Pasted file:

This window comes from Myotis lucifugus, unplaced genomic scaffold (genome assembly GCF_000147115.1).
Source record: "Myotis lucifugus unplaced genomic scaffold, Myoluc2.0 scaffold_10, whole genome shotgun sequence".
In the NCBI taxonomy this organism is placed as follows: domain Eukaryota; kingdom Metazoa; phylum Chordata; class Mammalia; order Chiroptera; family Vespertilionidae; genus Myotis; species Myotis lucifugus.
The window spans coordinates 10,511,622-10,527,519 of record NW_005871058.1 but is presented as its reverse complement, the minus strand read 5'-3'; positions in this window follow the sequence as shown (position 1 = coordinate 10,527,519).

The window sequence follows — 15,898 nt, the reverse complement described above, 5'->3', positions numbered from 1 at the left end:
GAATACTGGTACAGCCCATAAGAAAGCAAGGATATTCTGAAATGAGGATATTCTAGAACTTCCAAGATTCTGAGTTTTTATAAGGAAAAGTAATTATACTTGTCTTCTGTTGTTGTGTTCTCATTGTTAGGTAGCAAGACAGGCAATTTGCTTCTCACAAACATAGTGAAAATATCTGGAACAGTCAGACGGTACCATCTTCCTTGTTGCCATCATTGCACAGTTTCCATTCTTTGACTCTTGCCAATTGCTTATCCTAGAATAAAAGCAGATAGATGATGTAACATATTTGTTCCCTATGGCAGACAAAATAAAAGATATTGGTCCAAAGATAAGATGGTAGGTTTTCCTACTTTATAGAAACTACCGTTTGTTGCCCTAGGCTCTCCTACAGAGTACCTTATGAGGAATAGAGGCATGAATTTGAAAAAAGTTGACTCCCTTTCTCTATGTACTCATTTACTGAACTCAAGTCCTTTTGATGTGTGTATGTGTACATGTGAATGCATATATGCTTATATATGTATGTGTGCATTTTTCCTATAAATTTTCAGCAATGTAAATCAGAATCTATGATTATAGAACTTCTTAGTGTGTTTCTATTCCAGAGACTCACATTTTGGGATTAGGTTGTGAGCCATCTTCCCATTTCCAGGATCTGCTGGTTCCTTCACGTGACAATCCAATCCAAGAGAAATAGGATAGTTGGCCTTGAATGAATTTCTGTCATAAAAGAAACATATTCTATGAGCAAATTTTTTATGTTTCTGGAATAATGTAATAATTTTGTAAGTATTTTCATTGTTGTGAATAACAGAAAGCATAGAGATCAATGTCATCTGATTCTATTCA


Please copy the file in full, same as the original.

This window comes from Myotis lucifugus, unplaced genomic scaffold (genome assembly GCF_000147115.1).
Source record: "Myotis lucifugus unplaced genomic scaffold, Myoluc2.0 scaffold_10, whole genome shotgun sequence".
In the NCBI taxonomy this organism is placed as follows: domain Eukaryota; kingdom Metazoa; phylum Chordata; class Mammalia; order Chiroptera; family Vespertilionidae; genus Myotis; species Myotis lucifugus.
The window spans coordinates 10,511,622-10,527,519 of record NW_005871058.1 but is presented as its reverse complement, the minus strand read 5'-3'; positions in this window follow the sequence as shown (position 1 = coordinate 10,527,519).

The window sequence follows — 15,898 nt, the reverse complement described above, 5'->3', positions numbered from 1 at the left end:
GAATACTGGTACAGCCCATAAGAAAGCAAGGATATTCTGAAATGAGGATATTCTAGAACTTCCAAGATTCTGAGTTTTTATAAGGAAAAGTAATTATACTTGTCTTCTGTTGTTGTGTTCTCATTGTTAGGTAGCAAGACAGGCAATTTGCTTCTCACAAACATAGTGAAAATATCTGGAACAGTCAGACGGTACCATCTTCCTTGTTGCCATCATTGCACAGTTTCCATTCTTTGACTCTTGCCAATTGCTTATCCTAGAATAAAAGCAGATAGATGATGTAACATATTTGTTCCCTATGGCAGACAAAATAAAAGATATTGGTCCAAAGATAAGATGGTAGGTTTTCCTACTTTATAGAAACTACCGTTTGTTGCCCTAGGCTCTCCTACAGAGTACCTTATGAGGAATAGAGGCATGAATTTGAAAAAAGTTGACTCCCTTTCTCTATGTACTCATTTACTGAACTCAAGTCCTTTTGATGTGTGTATGTGTACATGTGAATGCATATATGCTTATATATGTATGTGTGCATTTTTCCTATAAATTTTCAGCAATGTAAATCAGAATCTATGATTATAGAACTTCTTAGTGTGTTTCTATTCCAGAGACTCACATTTTGGGATTAGGTTGTGAGCCATCTTCCCATTTCCAGGATCTGCTGGTTCCTTCACGTGACAATCCAATCCAAGAGAAATAGGATAGTTGGCCTTGAATGAATTTCTGTCATAAAAGAAACATATTCTATGAGCAAATTTTTTATGTTTCTGGAATAATGTAATAATTTTGTAAGTATTTTCATTGTTGTGAATAACAGAAAGCATAGAGATCAATGTCATCTGATTCTATTCA